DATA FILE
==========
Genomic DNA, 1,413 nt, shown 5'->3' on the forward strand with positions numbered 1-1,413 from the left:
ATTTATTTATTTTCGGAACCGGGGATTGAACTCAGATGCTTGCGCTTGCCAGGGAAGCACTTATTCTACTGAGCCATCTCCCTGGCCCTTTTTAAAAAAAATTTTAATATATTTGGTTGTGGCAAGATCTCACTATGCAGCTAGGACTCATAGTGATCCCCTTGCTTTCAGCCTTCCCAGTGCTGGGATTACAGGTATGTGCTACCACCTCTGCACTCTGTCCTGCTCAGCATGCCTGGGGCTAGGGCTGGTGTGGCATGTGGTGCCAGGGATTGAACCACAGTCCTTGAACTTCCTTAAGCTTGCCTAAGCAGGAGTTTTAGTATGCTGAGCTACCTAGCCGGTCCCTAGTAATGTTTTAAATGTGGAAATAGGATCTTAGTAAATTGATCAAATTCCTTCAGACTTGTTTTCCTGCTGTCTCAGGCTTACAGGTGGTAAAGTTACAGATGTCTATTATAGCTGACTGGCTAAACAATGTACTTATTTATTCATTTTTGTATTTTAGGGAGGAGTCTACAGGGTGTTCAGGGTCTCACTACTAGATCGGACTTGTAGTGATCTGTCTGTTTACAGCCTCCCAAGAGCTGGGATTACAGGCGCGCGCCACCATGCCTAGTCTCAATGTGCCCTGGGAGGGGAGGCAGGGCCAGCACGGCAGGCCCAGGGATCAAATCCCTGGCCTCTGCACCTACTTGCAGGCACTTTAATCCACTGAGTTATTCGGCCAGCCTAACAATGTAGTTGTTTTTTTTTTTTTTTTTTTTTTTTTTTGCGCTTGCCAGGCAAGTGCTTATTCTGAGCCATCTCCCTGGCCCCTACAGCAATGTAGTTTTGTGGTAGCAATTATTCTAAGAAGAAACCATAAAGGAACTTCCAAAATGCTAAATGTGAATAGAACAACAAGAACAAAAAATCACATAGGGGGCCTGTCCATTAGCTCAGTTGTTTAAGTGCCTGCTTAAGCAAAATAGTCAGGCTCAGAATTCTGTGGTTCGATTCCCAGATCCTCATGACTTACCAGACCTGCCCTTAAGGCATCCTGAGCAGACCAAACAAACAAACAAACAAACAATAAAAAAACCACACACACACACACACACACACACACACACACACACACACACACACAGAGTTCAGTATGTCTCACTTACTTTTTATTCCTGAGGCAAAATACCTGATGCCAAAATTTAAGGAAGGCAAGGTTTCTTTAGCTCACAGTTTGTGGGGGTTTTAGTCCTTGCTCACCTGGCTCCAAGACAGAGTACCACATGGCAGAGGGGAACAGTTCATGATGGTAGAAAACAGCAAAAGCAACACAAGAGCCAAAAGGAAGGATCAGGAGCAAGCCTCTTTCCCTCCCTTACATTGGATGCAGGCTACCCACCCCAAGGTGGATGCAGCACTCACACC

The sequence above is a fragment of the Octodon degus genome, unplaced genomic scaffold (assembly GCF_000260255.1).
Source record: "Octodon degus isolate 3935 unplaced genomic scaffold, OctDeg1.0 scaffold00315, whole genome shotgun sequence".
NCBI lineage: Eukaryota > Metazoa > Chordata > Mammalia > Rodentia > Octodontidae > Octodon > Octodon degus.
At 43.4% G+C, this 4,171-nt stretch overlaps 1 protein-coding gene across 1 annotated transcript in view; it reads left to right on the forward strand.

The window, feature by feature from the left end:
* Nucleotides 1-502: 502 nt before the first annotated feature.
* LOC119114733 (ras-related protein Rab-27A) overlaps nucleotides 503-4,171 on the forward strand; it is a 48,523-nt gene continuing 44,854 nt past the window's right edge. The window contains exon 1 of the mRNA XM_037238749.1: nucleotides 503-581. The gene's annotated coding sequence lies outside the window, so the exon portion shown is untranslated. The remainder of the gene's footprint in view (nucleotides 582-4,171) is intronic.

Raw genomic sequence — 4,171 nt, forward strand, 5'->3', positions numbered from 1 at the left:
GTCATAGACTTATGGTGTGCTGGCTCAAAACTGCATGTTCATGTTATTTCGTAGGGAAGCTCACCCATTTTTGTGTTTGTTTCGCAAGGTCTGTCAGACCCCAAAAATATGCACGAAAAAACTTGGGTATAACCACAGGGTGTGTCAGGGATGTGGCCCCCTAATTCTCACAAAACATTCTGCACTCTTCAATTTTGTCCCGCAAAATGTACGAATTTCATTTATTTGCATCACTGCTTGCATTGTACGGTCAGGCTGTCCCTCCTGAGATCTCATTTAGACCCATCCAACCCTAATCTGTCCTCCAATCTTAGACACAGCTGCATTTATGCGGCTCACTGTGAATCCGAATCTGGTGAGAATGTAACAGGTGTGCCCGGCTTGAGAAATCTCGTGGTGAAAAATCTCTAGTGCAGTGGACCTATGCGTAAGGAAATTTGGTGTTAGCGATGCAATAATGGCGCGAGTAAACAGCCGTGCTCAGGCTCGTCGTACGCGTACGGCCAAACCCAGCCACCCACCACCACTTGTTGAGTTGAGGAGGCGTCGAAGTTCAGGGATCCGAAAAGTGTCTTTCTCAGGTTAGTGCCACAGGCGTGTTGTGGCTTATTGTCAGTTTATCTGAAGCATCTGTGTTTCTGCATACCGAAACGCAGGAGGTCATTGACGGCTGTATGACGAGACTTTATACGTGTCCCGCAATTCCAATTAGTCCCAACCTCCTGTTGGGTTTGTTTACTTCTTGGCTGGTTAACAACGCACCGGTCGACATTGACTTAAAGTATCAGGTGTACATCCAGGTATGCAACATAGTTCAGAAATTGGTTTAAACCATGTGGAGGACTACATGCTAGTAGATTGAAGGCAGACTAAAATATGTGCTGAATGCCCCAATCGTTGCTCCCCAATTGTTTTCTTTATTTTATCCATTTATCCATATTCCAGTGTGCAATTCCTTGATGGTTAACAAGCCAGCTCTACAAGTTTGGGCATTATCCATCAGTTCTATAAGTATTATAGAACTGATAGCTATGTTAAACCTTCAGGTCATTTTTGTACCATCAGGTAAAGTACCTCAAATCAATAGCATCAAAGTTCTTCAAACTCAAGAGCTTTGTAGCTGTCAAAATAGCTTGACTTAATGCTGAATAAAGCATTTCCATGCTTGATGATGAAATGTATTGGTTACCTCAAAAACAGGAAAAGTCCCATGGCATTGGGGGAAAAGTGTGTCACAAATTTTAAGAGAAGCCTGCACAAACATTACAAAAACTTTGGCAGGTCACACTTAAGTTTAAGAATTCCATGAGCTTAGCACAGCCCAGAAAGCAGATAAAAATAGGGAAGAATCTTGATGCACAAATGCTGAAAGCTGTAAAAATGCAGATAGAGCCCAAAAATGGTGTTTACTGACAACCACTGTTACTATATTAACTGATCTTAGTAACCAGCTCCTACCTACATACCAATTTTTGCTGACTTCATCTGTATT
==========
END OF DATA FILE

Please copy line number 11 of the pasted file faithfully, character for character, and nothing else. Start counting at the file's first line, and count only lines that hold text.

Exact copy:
GTCATAGACTTATGGTGTGCTGGCTCAAAACTGCATGTTCATGTTATTTCGTAGGGAAGCTCACCCATTTTTGTGTTTGTTTCGCAAGGTCTGTCAGACCCCAAAAATATGCACGAAAAAACTTGGGTATAACCACAGGGTGTGTCAGGGATGTGGCCCCCTAATTCTCACAAAACATTCTGCACTCTTCAATTTTGTCCCGCAAAATGTACGAATTTCATTTATTTGCATCACTGCTTGCATTGTACGGTCAGGCTGTCCCTCCTGAGATCTCATTTAGACCCATCCAACCCTAATCTGTCCTCCAATCTTAGACACAGCTGCATTTATGCGGCTCACTGTGAATCCGAATCTGGTGAGAATGTAACAGGTGTGCCCGGCTTGAGAAATCTCGTGGTGAAAAATCTCTAGTGCAGTGGACCTATGCGTAAGGAAATTTGGTGTTAGCGATGCAATAATGGCGCGAGTAAACAGCCGTGCTCAGGCTCGTCGTACGCGTACGGCCAAACCCAGCCACCCACCACCACTTGTTGAGTTGAGGAGGCGTCGAAGTTCAGGGATCCGAAAAGTGTCTTTCTCAGGTTAGTGCCACAGGCGTGTTGTGGCTTATTGTCAGTTTATCTGAAGCATCTGTGTTTCTGCATACCGAAACGCAGGAGGTCATTGACGGCTGTATGACGAGACTTTATACGTGTCCCGCAATTCCAATTAGTCCCAACCTCCTGTTGGGTTTGTTTACTTCTTGGCTGGTTAACAACGCACCGGTCGACATTGACTTAAAGTATCAGGTGTACATCCAGGTATGCAACATAGTTCAGAAATTGGTTTAAACCATGTGGAGGACTACATGCTAGTAGATTGAAGGCAGACTAAAATATGTGCTGAATGCCCCAATCGTTGCTCCCCAATTGTTTTCTTTATTTTATCCATTTATCCATATTCCAGTGTGCAATTCCTTGATGGTTAACAAGCCAGCTCTACAAGTTTGGGCATTATCCATCAGTTCTATAAGTATTATAGAACTGATAGCTATGTTAAACCTTCAGGTCATTTTTGTACCATCAGGTAAAGTACCTCAAATCAATAGCATCAAAGTTCTTCAAACTCAAGAGCTTTGTAGCTGTCAAAATAGCTTGACTTAATGCTGAATAAAGCATTTCCATGCTTGATGATGAAATGTATTGGTTACCTCAAAAACAGGAAAAGTCCCATGGCATTGGGGGAAAAGTGTGTCACAAATTTTAAGAGAAGCCTGCACAAACATTACAAAAACTTTGGCAGGTCACACTTAAGTTTAAGAATTCCATGAGCTTAGCACAGCCCAGAAAGCAGATAAAAATAGGGAAGAATCTTGATGCACAAATGCTGAAAGCTGTAAAAATGCAGATAGAGCCCAAAAATGGTGTTTACTGACAACCACTGTTACTATATTAACTGATCTTAGTAACCAGCTCCTACCTACATACCAATTTTTGCTGACTTCATCTGTATT